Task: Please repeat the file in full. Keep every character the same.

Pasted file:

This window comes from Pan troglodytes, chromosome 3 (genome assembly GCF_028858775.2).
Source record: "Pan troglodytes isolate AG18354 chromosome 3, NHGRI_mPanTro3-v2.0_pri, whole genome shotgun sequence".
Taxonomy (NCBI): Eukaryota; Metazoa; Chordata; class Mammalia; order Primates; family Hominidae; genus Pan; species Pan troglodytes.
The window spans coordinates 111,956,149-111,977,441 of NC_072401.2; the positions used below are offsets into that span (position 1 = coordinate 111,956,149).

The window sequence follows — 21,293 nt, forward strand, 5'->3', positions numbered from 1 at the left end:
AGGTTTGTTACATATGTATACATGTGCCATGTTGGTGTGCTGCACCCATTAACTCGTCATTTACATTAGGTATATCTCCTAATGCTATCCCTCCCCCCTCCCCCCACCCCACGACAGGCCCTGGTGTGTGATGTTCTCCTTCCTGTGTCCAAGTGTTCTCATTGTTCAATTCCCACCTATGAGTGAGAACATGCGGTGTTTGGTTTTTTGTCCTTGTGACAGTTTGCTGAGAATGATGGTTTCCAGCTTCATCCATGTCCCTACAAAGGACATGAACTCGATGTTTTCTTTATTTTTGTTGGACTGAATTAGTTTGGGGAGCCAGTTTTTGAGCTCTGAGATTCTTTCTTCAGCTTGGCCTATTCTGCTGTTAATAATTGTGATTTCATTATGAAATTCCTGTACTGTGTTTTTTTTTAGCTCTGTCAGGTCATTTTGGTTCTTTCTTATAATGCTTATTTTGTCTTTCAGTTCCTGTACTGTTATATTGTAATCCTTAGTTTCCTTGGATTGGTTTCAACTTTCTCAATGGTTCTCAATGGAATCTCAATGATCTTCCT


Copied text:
This window comes from Pan troglodytes, chromosome 3 (genome assembly GCF_028858775.2).
Source record: "Pan troglodytes isolate AG18354 chromosome 3, NHGRI_mPanTro3-v2.0_pri, whole genome shotgun sequence".
Taxonomy (NCBI): Eukaryota; Metazoa; Chordata; class Mammalia; order Primates; family Hominidae; genus Pan; species Pan troglodytes.
The window spans coordinates 111,956,149-111,977,441 of NC_072401.2; the positions used below are offsets into that span (position 1 = coordinate 111,956,149).

The window sequence follows — 21,293 nt, forward strand, 5'->3', positions numbered from 1 at the left end:
AGGTTTGTTACATATGTATACATGTGCCATGTTGGTGTGCTGCACCCATTAACTCGTCATTTACATTAGGTATATCTCCTAATGCTATCCCTCCCCCCTCCCCCCACCCCACGACAGGCCCTGGTGTGTGATGTTCTCCTTCCTGTGTCCAAGTGTTCTCATTGTTCAATTCCCACCTATGAGTGAGAACATGCGGTGTTTGGTTTTTTGTCCTTGTGACAGTTTGCTGAGAATGATGGTTTCCAGCTTCATCCATGTCCCTACAAAGGACATGAACTCGATGTTTTCTTTATTTTTGTTGGACTGAATTAGTTTGGGGAGCCAGTTTTTGAGCTCTGAGATTCTTTCTTCAGCTTGGCCTATTCTGCTGTTAATAATTGTGATTTCATTATGAAATTCCTGTACTGTGTTTTTTTTTAGCTCTGTCAGGTCATTTTGGTTCTTTCTTATAATGCTTATTTTGTCTTTCAGTTCCTGTACTGTTATATTGTAATCCTTAGTTTCCTTGGATTGGTTTCAACTTTCTCAATGGTTCTCAATGGAATCTCAATGATCTTCCT